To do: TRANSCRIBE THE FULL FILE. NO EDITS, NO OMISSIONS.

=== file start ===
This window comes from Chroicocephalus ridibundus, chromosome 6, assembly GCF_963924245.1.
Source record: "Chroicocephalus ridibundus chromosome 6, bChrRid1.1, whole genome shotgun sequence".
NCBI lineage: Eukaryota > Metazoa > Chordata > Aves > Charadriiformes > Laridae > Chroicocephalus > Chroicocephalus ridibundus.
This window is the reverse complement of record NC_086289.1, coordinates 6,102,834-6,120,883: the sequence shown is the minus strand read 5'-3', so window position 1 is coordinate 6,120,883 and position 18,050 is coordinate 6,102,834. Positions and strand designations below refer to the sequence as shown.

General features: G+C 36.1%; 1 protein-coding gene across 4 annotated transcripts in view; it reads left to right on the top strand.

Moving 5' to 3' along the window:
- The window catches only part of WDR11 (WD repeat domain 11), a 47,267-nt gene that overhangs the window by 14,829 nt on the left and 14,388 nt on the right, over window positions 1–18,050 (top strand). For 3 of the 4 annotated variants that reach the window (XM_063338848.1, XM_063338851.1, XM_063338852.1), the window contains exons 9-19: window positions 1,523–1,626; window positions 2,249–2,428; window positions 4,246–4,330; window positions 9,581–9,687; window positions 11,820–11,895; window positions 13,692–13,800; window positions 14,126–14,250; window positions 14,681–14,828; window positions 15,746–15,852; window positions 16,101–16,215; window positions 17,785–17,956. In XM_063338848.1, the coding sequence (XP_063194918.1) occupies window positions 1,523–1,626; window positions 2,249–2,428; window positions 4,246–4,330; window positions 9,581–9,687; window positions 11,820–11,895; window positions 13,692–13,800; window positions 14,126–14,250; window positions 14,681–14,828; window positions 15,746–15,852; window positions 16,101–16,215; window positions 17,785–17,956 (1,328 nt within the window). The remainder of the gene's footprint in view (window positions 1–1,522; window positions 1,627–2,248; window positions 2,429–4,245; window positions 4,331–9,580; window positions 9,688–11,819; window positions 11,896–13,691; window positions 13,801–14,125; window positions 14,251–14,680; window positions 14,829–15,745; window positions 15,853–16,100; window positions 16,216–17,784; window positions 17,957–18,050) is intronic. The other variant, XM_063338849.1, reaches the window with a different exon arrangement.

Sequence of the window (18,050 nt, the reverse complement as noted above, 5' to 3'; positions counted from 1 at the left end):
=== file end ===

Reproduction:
This window comes from Chroicocephalus ridibundus, chromosome 6, assembly GCF_963924245.1.
Source record: "Chroicocephalus ridibundus chromosome 6, bChrRid1.1, whole genome shotgun sequence".
NCBI lineage: Eukaryota > Metazoa > Chordata > Aves > Charadriiformes > Laridae > Chroicocephalus > Chroicocephalus ridibundus.
This window is the reverse complement of record NC_086289.1, coordinates 6,102,834-6,120,883: the sequence shown is the minus strand read 5'-3', so window position 1 is coordinate 6,120,883 and position 18,050 is coordinate 6,102,834. Positions and strand designations below refer to the sequence as shown.

General features: G+C 36.1%; 1 protein-coding gene across 4 annotated transcripts in view; it reads left to right on the top strand.

Moving 5' to 3' along the window:
- The window catches only part of WDR11 (WD repeat domain 11), a 47,267-nt gene that overhangs the window by 14,829 nt on the left and 14,388 nt on the right, over window positions 1–18,050 (top strand). For 3 of the 4 annotated variants that reach the window (XM_063338848.1, XM_063338851.1, XM_063338852.1), the window contains exons 9-19: window positions 1,523–1,626; window positions 2,249–2,428; window positions 4,246–4,330; window positions 9,581–9,687; window positions 11,820–11,895; window positions 13,692–13,800; window positions 14,126–14,250; window positions 14,681–14,828; window positions 15,746–15,852; window positions 16,101–16,215; window positions 17,785–17,956. In XM_063338848.1, the coding sequence (XP_063194918.1) occupies window positions 1,523–1,626; window positions 2,249–2,428; window positions 4,246–4,330; window positions 9,581–9,687; window positions 11,820–11,895; window positions 13,692–13,800; window positions 14,126–14,250; window positions 14,681–14,828; window positions 15,746–15,852; window positions 16,101–16,215; window positions 17,785–17,956 (1,328 nt within the window). The remainder of the gene's footprint in view (window positions 1–1,522; window positions 1,627–2,248; window positions 2,429–4,245; window positions 4,331–9,580; window positions 9,688–11,819; window positions 11,896–13,691; window positions 13,801–14,125; window positions 14,251–14,680; window positions 14,829–15,745; window positions 15,853–16,100; window positions 16,216–17,784; window positions 17,957–18,050) is intronic. The other variant, XM_063338849.1, reaches the window with a different exon arrangement.

Sequence of the window (18,050 nt, the reverse complement as noted above, 5' to 3'; positions counted from 1 at the left end):